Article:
One Earth: 4 Ways Nuclear Science Helps the Environment

Many activities in the modern world release pollutants into the environment. Air, water or soil pollution impacts and is part of the biological, geological and chemical cycles. Using nuclear techniques and tools, experts can study these processes to deal with pollutants and contaminated sites.

In the air, isotopic and nuclear tools are used to monitor the pathways of heavy metals, greenhouse gases, and radioactive gases and particles through the atmosphere. Here’s a video on how scientists can use stable isotopes to “fingerprint” greenhouse gases in an air sample and trace it back to its source.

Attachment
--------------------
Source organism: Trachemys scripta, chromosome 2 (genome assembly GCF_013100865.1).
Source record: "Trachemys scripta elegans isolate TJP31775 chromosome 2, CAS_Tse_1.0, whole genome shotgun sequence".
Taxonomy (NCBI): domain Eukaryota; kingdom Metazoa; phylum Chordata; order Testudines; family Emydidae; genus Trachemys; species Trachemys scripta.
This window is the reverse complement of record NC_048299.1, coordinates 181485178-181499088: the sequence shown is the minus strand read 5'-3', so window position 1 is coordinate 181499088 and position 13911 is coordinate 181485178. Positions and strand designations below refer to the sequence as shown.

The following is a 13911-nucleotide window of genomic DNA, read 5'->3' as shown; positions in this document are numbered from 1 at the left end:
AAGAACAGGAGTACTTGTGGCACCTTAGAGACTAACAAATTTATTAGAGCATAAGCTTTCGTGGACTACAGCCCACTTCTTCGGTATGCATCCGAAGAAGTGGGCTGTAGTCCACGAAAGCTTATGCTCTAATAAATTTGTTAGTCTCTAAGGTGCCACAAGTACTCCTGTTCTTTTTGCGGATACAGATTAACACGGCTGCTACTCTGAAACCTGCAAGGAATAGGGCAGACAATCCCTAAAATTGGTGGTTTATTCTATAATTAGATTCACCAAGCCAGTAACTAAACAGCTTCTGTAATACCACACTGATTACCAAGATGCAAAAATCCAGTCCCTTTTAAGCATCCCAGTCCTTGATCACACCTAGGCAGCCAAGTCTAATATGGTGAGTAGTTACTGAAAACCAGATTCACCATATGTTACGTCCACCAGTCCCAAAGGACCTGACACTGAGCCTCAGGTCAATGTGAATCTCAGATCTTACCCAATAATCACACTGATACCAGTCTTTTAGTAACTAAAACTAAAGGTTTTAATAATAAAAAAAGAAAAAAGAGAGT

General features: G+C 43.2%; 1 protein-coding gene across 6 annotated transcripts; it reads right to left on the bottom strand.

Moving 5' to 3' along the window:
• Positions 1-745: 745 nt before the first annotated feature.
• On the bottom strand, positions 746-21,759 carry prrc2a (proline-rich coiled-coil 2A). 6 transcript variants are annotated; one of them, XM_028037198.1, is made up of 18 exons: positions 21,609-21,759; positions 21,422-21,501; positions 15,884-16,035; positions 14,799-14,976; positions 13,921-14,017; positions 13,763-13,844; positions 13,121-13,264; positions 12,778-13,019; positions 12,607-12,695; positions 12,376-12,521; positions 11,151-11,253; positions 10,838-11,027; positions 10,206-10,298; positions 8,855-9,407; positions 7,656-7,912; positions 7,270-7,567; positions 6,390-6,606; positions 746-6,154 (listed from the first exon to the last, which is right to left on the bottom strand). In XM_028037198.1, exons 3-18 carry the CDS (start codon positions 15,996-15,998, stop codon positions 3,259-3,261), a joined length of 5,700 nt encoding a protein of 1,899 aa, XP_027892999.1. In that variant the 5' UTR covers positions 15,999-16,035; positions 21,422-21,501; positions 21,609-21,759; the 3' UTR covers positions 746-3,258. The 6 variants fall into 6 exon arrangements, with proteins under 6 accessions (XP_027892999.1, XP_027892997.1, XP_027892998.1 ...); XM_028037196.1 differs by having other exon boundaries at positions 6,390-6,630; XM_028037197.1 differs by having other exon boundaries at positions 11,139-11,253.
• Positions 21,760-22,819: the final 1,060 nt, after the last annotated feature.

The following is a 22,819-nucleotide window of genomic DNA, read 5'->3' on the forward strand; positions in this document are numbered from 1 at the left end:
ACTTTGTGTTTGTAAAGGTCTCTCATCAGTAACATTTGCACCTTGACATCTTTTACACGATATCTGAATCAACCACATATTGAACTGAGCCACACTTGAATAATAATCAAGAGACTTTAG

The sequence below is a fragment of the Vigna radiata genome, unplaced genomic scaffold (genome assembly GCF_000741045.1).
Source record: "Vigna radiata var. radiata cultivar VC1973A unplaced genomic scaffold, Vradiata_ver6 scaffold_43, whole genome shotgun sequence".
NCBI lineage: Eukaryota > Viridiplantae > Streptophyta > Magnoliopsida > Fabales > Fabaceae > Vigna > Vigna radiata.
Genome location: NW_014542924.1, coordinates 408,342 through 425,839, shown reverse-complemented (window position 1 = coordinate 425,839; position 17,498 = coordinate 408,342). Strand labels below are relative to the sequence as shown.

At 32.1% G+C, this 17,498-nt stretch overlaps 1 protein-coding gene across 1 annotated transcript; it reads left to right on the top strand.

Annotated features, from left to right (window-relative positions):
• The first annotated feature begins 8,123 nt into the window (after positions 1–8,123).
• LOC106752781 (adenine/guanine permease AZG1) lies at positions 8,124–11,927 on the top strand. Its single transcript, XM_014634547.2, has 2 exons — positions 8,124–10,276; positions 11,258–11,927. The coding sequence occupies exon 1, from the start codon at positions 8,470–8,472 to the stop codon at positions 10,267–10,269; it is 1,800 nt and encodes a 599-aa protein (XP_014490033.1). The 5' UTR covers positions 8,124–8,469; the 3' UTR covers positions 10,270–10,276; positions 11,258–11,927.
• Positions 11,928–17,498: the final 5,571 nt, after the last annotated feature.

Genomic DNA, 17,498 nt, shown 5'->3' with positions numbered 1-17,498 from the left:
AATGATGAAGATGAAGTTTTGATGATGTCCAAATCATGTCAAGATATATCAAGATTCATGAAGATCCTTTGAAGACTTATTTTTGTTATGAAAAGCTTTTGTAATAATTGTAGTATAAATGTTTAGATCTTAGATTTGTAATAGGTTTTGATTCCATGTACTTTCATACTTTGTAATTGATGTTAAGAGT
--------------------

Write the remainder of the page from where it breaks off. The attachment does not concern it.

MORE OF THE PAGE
On land, nuclear techniques make it possible to identify and measure pollutants with precision. Using these techniques, the IAEA helps countries monitor, model and evaluate environmental protection initiatives. Here is an example of how the IAEA has trained African scientists and experts in the correct collection and pre-processing of environmental samples for radioactivity measurement.

At sea, state-of-the-art nuclear and isotopic techniques make it possible to precisely monitor pollution, minimize the impact of incidents and mitigate their effects on local populations. In January, Peru suffered a major oil spill from a tsunami triggered by a distant earthquake in Tonga, and the IAEA sent an expert fact-finding mission to support the country’s efforts to clean up the oil spill and monitor its effects.